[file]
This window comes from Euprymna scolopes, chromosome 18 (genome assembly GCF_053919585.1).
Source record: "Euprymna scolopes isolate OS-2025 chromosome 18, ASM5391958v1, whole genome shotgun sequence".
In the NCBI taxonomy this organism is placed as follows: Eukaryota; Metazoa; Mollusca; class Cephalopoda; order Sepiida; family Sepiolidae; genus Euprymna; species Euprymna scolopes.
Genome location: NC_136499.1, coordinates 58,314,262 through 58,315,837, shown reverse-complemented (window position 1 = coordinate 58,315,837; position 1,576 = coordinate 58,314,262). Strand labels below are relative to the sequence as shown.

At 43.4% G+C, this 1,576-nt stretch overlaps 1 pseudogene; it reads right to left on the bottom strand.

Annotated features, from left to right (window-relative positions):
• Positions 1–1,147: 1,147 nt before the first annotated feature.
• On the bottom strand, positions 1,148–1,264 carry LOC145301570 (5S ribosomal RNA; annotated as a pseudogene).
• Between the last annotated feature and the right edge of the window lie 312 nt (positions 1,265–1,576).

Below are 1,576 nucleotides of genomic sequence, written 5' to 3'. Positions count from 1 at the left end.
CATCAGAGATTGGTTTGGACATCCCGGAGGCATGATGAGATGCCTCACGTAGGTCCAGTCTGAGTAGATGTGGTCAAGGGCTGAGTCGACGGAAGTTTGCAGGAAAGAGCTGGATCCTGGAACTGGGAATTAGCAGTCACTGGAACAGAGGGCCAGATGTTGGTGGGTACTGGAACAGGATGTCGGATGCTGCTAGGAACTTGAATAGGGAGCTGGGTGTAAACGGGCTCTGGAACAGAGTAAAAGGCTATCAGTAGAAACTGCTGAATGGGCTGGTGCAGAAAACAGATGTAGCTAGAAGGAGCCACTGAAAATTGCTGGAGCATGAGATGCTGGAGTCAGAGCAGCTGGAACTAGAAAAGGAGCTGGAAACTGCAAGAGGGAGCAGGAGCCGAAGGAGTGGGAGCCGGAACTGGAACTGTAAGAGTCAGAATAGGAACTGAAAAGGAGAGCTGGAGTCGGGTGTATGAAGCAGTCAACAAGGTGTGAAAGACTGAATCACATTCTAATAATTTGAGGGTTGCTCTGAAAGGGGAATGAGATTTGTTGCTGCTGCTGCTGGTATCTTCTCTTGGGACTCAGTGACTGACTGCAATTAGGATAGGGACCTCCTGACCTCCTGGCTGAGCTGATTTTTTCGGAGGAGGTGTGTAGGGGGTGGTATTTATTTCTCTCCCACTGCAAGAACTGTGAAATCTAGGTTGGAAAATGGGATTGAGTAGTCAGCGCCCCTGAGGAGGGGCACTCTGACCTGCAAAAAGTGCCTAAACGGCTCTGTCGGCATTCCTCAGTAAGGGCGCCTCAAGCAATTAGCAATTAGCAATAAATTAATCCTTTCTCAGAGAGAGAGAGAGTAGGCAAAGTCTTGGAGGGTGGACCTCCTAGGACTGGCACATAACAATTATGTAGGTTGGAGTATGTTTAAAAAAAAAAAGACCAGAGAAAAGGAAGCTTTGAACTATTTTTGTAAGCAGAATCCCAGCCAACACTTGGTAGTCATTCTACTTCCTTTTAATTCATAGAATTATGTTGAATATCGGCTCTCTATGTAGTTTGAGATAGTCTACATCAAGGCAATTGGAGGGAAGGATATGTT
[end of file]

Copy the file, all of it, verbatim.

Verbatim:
This window comes from Euprymna scolopes, chromosome 18 (genome assembly GCF_053919585.1).
Source record: "Euprymna scolopes isolate OS-2025 chromosome 18, ASM5391958v1, whole genome shotgun sequence".
In the NCBI taxonomy this organism is placed as follows: Eukaryota; Metazoa; Mollusca; class Cephalopoda; order Sepiida; family Sepiolidae; genus Euprymna; species Euprymna scolopes.
Genome location: NC_136499.1, coordinates 58,314,262 through 58,315,837, shown reverse-complemented (window position 1 = coordinate 58,315,837; position 1,576 = coordinate 58,314,262). Strand labels below are relative to the sequence as shown.

At 43.4% G+C, this 1,576-nt stretch overlaps 1 pseudogene; it reads right to left on the bottom strand.

Annotated features, from left to right (window-relative positions):
• Positions 1–1,147: 1,147 nt before the first annotated feature.
• On the bottom strand, positions 1,148–1,264 carry LOC145301570 (5S ribosomal RNA; annotated as a pseudogene).
• Between the last annotated feature and the right edge of the window lie 312 nt (positions 1,265–1,576).

Below are 1,576 nucleotides of genomic sequence, written 5' to 3'. Positions count from 1 at the left end.
CATCAGAGATTGGTTTGGACATCCCGGAGGCATGATGAGATGCCTCACGTAGGTCCAGTCTGAGTAGATGTGGTCAAGGGCTGAGTCGACGGAAGTTTGCAGGAAAGAGCTGGATCCTGGAACTGGGAATTAGCAGTCACTGGAACAGAGGGCCAGATGTTGGTGGGTACTGGAACAGGATGTCGGATGCTGCTAGGAACTTGAATAGGGAGCTGGGTGTAAACGGGCTCTGGAACAGAGTAAAAGGCTATCAGTAGAAACTGCTGAATGGGCTGGTGCAGAAAACAGATGTAGCTAGAAGGAGCCACTGAAAATTGCTGGAGCATGAGATGCTGGAGTCAGAGCAGCTGGAACTAGAAAAGGAGCTGGAAACTGCAAGAGGGAGCAGGAGCCGAAGGAGTGGGAGCCGGAACTGGAACTGTAAGAGTCAGAATAGGAACTGAAAAGGAGAGCTGGAGTCGGGTGTATGAAGCAGTCAACAAGGTGTGAAAGACTGAATCACATTCTAATAATTTGAGGGTTGCTCTGAAAGGGGAATGAGATTTGTTGCTGCTGCTGCTGGTATCTTCTCTTGGGACTCAGTGACTGACTGCAATTAGGATAGGGACCTCCTGACCTCCTGGCTGAGCTGATTTTTTCGGAGGAGGTGTGTAGGGGGTGGTATTTATTTCTCTCCCACTGCAAGAACTGTGAAATCTAGGTTGGAAAATGGGATTGAGTAGTCAGCGCCCCTGAGGAGGGGCACTCTGACCTGCAAAAAGTGCCTAAACGGCTCTGTCGGCATTCCTCAGTAAGGGCGCCTCAAGCAATTAGCAATTAGCAATAAATTAATCCTTTCTCAGAGAGAGAGAGAGTAGGCAAAGTCTTGGAGGGTGGACCTCCTAGGACTGGCACATAACAATTATGTAGGTTGGAGTATGTTTAAAAAAAAAAAGACCAGAGAAAAGGAAGCTTTGAACTATTTTTGTAAGCAGAATCCCAGCCAACACTTGGTAGTCATTCTACTTCCTTTTAATTCATAGAATTATGTTGAATATCGGCTCTCTATGTAGTTTGAGATAGTCTACATCAAGGCAATTGGAGGGAAGGATATGTT